New health promotion for chemsex and γ-hydroxybutyrate (GHB)BMJ 2015; 351 doi: https://doi.org/10.1136/bmj.h6281 (Published 25 November 2015) Cite this as: BMJ 2015;351:h6281
- Adam Winstock, consultant addiction psychiatrist and founder, Global Drug Survey1
McCall and colleagues point out the growing problem of chemsex in the UK and the need for a coordinated policy and health response.1 Although there are common sexual behavioural risks associated with the use of any intoxicant that reduces inhibition, few would suggest that alcohol improves performance. This is not the case with γ-hydroxybutyrate (GHB), crystallised methamphetamine, and mephedrone, which can increase arousal, stamina, and pleasure.
These drugs also carry specific route and effect related risks that need to be clearly articulated and managed. Binge use of crystal meth can lead to a temporary drug induced psychotic disorder, with the risk of violence to self and others. “Slamming”—the practice of injecting drugs within chemsex settings—carries risks of HIV and other bloodborne viruses. In addition to dependence, which is comparatively rare, GHB is associated with very high rates of overdose—the Global Drug Survey recently reported that one in five users report passing out each year.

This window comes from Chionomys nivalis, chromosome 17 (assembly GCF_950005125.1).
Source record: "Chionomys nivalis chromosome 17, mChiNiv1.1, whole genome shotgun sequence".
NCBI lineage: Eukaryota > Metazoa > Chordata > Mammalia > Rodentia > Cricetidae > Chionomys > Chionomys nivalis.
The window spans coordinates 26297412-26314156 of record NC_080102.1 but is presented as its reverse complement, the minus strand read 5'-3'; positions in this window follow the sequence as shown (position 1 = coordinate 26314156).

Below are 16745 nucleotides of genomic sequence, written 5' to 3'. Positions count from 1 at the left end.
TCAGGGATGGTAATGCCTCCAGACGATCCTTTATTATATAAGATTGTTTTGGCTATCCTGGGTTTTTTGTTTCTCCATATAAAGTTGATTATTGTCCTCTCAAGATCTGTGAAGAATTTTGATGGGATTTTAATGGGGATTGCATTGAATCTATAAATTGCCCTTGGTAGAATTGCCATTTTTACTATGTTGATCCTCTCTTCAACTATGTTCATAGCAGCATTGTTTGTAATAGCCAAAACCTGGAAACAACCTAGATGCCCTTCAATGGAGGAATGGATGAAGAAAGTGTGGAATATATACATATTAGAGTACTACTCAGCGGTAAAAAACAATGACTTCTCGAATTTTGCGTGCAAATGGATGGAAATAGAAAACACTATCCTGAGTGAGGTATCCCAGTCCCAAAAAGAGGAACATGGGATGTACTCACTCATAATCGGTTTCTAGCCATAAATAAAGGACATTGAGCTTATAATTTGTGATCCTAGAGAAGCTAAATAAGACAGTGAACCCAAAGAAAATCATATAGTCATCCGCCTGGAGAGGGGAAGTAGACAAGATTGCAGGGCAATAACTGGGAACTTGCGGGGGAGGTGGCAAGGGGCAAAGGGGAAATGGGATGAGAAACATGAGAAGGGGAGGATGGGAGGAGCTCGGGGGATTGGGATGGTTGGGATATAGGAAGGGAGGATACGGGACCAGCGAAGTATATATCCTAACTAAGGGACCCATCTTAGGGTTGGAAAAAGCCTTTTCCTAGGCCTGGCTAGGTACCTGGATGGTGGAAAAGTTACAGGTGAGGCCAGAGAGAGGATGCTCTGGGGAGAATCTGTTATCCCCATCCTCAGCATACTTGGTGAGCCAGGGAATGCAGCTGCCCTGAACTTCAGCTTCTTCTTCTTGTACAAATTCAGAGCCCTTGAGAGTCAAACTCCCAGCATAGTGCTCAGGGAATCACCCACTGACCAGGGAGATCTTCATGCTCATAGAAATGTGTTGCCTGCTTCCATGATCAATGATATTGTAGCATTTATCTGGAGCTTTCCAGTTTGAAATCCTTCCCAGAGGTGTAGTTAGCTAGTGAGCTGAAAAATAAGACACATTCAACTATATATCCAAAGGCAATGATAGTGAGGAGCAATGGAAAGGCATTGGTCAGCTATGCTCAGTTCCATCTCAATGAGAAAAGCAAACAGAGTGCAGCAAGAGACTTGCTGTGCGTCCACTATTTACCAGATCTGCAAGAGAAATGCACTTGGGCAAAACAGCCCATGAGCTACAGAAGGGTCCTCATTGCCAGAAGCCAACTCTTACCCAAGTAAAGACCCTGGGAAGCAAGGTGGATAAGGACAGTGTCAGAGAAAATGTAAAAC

Although specific interventions are needed for each substance, we need to start with effective harm reduction campaigns within the gay community, which have proved effective in the past in relation to HIV transmission. These might most effectively start with the acceptance of these drugs’ sexual function and the pleasure they bring to users. Fact and humour may need to be combined to engage and educate users in how to reduce the risk of harm to themselves and others. In partnership with the Gay Men’s Collective, the Global Drug Survey has just launched such an initiative.
Based on feedback from more than 1000 GHB users who helped created the Highway Code,2 our evidence based safer G video “There’s more to G than cock” is free on YouTube.3 Early feedback suggests once again that the best way to bring about change in drug use is to treat people as adults and accept that while pleasure drives drug use, given the right tools, most people are keen to avoid harm.
Cite this as: BMJ 2015;351:h6281
Competing interests: I am the founder of Global Drug Survey, which conducts the annual global drug survey. All our health promotion and self assessment tools are self funded and free.